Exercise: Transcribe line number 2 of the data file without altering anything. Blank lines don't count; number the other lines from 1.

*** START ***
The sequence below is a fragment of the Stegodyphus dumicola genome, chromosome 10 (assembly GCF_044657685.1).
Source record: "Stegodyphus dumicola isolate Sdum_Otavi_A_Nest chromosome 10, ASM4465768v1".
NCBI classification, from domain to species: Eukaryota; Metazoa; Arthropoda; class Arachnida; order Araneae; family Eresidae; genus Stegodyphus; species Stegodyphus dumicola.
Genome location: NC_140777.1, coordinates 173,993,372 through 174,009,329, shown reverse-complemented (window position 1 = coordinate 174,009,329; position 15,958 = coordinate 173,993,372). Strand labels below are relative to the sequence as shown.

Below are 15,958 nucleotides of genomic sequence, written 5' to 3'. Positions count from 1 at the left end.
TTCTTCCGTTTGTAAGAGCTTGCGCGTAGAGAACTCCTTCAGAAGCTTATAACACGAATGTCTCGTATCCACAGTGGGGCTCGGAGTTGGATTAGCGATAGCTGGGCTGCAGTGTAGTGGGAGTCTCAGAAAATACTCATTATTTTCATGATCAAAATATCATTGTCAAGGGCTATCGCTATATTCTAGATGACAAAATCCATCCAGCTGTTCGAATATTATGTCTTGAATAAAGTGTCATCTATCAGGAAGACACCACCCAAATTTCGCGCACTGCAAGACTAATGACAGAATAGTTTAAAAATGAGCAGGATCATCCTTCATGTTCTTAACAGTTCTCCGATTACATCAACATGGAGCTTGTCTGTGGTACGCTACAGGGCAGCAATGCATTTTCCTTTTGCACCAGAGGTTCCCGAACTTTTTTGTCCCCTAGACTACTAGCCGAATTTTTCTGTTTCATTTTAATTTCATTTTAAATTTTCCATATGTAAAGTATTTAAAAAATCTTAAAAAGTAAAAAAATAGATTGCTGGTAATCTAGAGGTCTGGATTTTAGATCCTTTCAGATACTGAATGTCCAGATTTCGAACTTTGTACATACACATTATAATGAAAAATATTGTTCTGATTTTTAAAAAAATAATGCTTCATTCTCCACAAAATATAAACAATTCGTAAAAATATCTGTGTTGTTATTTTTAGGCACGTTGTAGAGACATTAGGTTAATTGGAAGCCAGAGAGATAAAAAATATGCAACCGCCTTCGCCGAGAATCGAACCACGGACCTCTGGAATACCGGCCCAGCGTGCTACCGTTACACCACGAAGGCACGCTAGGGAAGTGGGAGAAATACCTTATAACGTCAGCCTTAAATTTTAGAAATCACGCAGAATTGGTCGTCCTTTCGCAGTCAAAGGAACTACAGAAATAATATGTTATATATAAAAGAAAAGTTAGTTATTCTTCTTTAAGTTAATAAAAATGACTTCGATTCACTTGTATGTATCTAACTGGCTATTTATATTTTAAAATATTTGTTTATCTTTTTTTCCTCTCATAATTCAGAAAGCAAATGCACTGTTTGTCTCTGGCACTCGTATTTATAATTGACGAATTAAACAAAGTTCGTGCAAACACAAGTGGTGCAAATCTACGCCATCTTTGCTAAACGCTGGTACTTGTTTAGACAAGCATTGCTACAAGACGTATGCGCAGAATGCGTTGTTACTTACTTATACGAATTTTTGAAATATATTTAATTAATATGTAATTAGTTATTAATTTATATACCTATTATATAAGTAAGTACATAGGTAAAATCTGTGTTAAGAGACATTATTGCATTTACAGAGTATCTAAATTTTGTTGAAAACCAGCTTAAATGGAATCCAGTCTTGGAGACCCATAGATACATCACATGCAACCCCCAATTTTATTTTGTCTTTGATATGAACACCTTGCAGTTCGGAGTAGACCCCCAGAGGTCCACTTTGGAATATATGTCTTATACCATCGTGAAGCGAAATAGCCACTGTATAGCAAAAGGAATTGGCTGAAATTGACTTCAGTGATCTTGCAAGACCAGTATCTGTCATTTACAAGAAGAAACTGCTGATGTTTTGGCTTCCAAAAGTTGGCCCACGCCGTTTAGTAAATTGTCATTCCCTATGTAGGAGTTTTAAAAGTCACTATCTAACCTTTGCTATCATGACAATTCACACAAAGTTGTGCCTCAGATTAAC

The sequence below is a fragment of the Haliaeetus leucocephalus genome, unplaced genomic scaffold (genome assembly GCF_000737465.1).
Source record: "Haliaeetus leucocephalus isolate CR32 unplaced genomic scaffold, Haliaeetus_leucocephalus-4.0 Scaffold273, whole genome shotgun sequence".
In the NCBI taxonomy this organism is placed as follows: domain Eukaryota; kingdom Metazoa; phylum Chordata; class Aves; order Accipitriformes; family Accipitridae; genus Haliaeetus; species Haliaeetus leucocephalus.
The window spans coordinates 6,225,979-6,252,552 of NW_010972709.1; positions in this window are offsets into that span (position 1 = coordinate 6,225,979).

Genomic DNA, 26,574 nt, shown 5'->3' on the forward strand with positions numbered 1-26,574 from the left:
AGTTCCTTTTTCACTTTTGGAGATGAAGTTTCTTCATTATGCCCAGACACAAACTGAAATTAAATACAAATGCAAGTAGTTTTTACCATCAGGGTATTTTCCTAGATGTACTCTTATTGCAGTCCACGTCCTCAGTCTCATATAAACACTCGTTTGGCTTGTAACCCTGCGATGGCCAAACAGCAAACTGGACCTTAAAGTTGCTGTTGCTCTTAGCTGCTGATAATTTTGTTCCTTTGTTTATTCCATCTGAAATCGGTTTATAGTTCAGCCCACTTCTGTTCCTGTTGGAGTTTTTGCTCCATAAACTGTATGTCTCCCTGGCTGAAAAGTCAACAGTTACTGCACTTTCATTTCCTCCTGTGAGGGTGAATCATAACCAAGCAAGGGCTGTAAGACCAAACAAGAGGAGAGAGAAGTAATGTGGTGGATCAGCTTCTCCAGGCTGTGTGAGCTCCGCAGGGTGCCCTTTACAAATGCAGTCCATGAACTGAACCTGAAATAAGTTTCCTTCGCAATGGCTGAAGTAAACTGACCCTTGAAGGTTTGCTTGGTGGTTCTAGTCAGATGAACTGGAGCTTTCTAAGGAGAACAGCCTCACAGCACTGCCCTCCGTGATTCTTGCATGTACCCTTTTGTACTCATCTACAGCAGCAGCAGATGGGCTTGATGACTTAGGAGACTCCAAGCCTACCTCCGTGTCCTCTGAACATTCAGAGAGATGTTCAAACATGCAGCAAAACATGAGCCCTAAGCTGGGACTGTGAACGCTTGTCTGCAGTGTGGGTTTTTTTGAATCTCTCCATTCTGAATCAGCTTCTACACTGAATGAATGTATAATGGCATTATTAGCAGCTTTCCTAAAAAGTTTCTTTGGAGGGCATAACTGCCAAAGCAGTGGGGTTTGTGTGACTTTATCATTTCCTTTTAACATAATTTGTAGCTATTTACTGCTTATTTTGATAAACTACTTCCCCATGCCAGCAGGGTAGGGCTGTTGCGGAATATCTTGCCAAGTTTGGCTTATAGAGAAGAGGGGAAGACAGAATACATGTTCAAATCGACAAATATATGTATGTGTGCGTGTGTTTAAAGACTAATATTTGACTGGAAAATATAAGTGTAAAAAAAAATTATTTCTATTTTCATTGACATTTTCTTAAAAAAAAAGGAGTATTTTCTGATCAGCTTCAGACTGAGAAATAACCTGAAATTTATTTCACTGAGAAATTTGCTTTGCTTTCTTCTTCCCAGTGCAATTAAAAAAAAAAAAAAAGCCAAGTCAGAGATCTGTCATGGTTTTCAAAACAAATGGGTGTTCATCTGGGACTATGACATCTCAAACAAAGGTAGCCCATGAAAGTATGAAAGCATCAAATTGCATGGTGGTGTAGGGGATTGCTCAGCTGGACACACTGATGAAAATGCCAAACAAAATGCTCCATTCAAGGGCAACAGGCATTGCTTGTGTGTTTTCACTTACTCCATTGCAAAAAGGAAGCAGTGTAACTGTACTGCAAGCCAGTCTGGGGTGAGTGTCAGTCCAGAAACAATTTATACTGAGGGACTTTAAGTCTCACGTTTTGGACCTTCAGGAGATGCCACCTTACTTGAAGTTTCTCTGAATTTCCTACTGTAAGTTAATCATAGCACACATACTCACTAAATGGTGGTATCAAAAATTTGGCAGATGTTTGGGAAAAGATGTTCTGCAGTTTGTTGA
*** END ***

Source record: "Stegodyphus dumicola isolate Sdum_Otavi_A_Nest chromosome 10, ASM4465768v1".